Darwin locals wake to shaking cars and homes as earthquake strikes Indonesia
Residents in Darwin have reported waking to pictures falling off the walls and cars shaking in the driveway after a powerful deep-sea earthquake struck a small archipelago in Indonesia during the early hours of Tuesday morning.
The Bureau of Meteorology said the 7.5 magnitude tremor hit the Tanimbar region, a province in eastern Indonesia about 600 kilometres north of Darwin, around 3.30am. The region sits on the Pacific “ring of fire”, an arc of seismic faults in the Pacific Ocean where earthquakes and volcanoes are common.
The shockwaves were felt in the Australian mainland shortly after, with more than 1000 people telling Geoscience Australia they felt the quake.
Darwin resident Trevor Power, who was lived in the territory’s capital for more than four decades, told the Nine Network it was the worst earthquake he had ever experienced.
His remarks were echoed by territory-based singer Vassy Karagiorgos.
“We ran out of the house in the middle of the night. I’ve never experienced an earthquake that lasted that long and felt so strong,” she wrote on social media. “It was rather scary.”
Power said he scooped up his family and pets and raced outside the cyclone-proof home for safety. The car was shaking in the driveway, and he could hear the tremor’s roar, he said.
“Our houses are built to withstand cyclones and the house shook,” he said.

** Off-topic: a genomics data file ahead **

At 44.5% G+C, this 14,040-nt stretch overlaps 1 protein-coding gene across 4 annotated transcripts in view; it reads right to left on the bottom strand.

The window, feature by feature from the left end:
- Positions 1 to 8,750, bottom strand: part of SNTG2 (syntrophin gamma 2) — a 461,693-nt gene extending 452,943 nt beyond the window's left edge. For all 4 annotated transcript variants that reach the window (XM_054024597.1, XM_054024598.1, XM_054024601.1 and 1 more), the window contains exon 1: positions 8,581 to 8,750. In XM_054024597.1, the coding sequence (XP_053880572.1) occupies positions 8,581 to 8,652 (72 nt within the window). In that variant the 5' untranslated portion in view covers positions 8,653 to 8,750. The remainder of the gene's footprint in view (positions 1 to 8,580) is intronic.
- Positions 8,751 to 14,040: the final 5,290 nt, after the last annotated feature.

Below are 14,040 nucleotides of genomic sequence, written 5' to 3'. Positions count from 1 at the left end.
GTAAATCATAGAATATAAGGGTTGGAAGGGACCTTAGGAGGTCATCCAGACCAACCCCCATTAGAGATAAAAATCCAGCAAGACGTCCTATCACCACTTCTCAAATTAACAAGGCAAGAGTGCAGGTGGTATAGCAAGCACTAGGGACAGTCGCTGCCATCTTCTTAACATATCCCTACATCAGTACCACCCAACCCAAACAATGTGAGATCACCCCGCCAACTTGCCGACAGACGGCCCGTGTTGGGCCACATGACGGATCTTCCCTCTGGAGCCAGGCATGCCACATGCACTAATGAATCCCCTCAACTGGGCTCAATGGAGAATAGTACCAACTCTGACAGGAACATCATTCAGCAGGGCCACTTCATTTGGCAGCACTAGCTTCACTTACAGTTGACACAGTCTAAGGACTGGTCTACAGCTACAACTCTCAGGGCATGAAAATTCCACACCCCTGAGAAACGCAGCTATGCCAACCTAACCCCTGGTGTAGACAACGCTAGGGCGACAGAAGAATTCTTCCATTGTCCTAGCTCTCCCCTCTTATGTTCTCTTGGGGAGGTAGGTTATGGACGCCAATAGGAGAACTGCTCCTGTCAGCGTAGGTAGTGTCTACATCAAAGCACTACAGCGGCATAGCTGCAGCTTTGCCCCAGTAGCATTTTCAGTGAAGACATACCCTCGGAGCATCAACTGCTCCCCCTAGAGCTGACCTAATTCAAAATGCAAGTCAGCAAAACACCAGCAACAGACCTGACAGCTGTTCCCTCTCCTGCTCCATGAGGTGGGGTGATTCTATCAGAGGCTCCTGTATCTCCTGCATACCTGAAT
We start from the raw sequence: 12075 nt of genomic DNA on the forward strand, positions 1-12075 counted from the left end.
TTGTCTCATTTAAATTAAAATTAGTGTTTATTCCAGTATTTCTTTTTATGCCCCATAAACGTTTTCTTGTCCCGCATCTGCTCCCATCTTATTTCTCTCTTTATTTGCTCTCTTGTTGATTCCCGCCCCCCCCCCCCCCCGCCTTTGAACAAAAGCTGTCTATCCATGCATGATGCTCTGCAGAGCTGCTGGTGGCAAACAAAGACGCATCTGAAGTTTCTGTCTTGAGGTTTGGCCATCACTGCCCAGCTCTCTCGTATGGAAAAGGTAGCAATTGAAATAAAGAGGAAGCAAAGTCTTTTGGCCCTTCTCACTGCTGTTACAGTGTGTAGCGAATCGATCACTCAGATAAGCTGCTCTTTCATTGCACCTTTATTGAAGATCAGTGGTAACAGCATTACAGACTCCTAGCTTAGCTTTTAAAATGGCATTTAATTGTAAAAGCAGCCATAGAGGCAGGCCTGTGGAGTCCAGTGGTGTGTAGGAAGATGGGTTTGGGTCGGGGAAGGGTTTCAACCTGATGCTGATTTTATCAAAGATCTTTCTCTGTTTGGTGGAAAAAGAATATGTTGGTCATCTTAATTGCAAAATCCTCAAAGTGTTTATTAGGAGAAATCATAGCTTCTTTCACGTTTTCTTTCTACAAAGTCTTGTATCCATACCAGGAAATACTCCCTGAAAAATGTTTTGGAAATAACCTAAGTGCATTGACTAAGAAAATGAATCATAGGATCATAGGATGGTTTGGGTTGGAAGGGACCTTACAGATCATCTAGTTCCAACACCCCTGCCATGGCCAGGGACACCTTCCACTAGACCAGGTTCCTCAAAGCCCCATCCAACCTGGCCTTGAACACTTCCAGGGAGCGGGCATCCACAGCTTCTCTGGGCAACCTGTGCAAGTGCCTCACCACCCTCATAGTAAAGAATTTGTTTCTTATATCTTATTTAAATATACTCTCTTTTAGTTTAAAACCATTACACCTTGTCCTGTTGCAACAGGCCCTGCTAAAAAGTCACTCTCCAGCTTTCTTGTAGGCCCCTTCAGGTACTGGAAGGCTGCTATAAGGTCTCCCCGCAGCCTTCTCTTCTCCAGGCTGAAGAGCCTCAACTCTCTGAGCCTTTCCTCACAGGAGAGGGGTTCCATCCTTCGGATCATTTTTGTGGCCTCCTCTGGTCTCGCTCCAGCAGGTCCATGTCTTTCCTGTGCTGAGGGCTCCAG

“It started shaking, and then she really started shaking. It shook to the point you could actually hear the windows starting to rattle inside of it and creak.”
Power said the whole episode, which he described as “rather violent”, lasted about two minutes.
Former senator and athlete Nova Peris said she felt the entire house shaking “like crazy” and pictures came off the walls when the tremor struck.
“Holy shit! That earthquake was freaking scary as,” she wrote on Twitter.
Nine reporter Olivana Lathouris, who is based in Darwin, said thousands of people had reported feeling the tremor in the Gove Peninsula in Arnhem Land, and Katherine.
Locals also felt the ground shake in the Kimberley town Kununurra, on the other side of the West Australian-NT border, and in the coastal mining town of Weipa, on Cape York in far-north Queensland.
The Bureau of Meteorology said there was no threat of a tsunami hitting Australia as a result of the earthquake, the epicentre of which was recorded at a depth of 95 kilometres in the ocean.
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